pressflow varnish installation and configuration


Varnish is the key software that speeds up your web site.

It is Open Source, built on industry standards and requires very few resources.

Varnish is distributed in the EPEL (Extra Packages for Enterprise Linux) package repositories. However, while EPEL allows new versions to be distributed, it does not allow for backwards-incompatible changes.

Therefore, new major versions will not hit EPEL and it is therefore not necessarily up to date.

If you require a newer major version than what is available in EPEL, you should use the repository provided by To use the repository, Continue reading “pressflow varnish installation and configuration” »


apt-get drush install on Debian

These are the installation instructions that are recommended on Debian. Aegir dependencies (Apache, MySQL, PHP…) are also automatically installed. If you are managing the installation from a remote Windows computer, well-known open source tools for this task are for example PuTTY (a SSH client for command line), and WinSCP (a SFTP client with easy text file editing).

If you wish to install Debian packages over an existing manual install, it's possible. See the Debian upgrade procedures.

Debian packages are uploaded to shortly after a release. We eventually want to upload those packages to the official archives, but this will take some adaptation and time to sponsor the packages in.


1. Adding the project repositories

Use this command to add the Aegir package "Software Source" repository to your system:


echo "deb stable main" | sudo tee -a /etc/apt/sources.list.d/aegir-stable.list


To install other versions, see the developer instructions for the debian package.

2. Adding the archive key to your keyring

This repository self-signs packages uploaded to it (and packages uploaded are verified against a whitelist of trusted uploaders) using OpenPGP (GnuPG, to be more precise).

Use these commands to download and add the repository's PGP key, then update the package list on your system:



Mercury on Ubuntu 10.04 (Lucid)

This high performance Drupal system is based on the work of Project Mercury. Project Mercury aims to increase the performance and ability of Drupal powered websites to respond to increased load. This document leverages the same collection of popular open source tools including the Varnish Accelerating Proxy, the APC bytecode cache for PHP, Memcached for accelerating database operations, and the Solr search engine. These instructions modify the Drupal community instructions for Project Mercury for use with the Linode Platform and the 10.04 release of the Ubuntu Distribution.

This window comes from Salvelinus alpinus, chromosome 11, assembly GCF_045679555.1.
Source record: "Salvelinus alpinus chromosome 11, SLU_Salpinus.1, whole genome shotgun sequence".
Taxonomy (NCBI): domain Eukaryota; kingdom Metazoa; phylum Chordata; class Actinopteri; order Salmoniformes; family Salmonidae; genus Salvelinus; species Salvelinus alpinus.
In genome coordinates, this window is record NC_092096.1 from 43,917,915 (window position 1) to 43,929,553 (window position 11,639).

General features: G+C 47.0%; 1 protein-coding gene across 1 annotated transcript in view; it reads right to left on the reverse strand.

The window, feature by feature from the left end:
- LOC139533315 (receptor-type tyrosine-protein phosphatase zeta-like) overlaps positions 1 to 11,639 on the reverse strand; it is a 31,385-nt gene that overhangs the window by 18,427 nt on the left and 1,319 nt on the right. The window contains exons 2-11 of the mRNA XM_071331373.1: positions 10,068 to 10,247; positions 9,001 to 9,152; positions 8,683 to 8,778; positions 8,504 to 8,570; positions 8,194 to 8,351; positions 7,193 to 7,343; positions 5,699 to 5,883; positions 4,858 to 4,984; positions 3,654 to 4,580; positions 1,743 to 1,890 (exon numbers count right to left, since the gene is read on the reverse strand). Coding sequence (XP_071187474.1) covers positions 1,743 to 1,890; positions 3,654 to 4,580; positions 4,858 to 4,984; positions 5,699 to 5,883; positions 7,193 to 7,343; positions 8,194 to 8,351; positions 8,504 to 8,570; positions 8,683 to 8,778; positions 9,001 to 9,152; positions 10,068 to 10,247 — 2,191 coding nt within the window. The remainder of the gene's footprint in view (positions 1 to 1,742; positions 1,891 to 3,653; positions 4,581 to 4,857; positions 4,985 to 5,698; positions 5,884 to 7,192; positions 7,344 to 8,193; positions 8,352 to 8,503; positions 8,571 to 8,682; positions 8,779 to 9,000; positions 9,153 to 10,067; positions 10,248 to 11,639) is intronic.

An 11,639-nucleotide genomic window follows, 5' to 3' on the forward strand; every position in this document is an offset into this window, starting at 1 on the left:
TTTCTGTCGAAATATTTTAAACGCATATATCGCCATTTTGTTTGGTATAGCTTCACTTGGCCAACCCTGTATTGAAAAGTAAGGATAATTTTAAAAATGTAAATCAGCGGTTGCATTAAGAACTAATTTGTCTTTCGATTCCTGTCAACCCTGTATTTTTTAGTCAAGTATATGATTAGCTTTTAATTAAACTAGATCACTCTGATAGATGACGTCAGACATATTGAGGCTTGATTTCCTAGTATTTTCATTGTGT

You may also choose to deploy your high performance Drupal stack with Linode's StackScript. Simply click on the "Deploy using StackScripts" link on the "Deploy a Linux Distribution" page. When the new Linode boots your system will be running Pantheon Project Mercury. Note that both the StackScript edition and the version of Mercury described in this document require substantial system resources; ensure your system has at least 512 megabytes of RAM. Additionally, at the time of initial publication, be aware that many Drupal Modules may not be fully compatible with PHP version 5.3 that ships with Lucid. Prior to beginning this guide for installing the high performance stack based on Project Mercury, we assume that you have completed our getting started guide. If you're new to Linux systems administration we recommend engaging the guides in our using Linux guide series, particularly the administration basics guide.

Set the Hostname

Before you begin installing and configuring the components described in this guide, please make sure you've followed our instructions for setting your hostname. Issue the following commands to make sure it is set properly:

hostname -f

The first command should show your short hostname, and the second should show your fully qualified domain name (FQDN). Continue reading “Mercury on Ubuntu 10.04 (Lucid)” »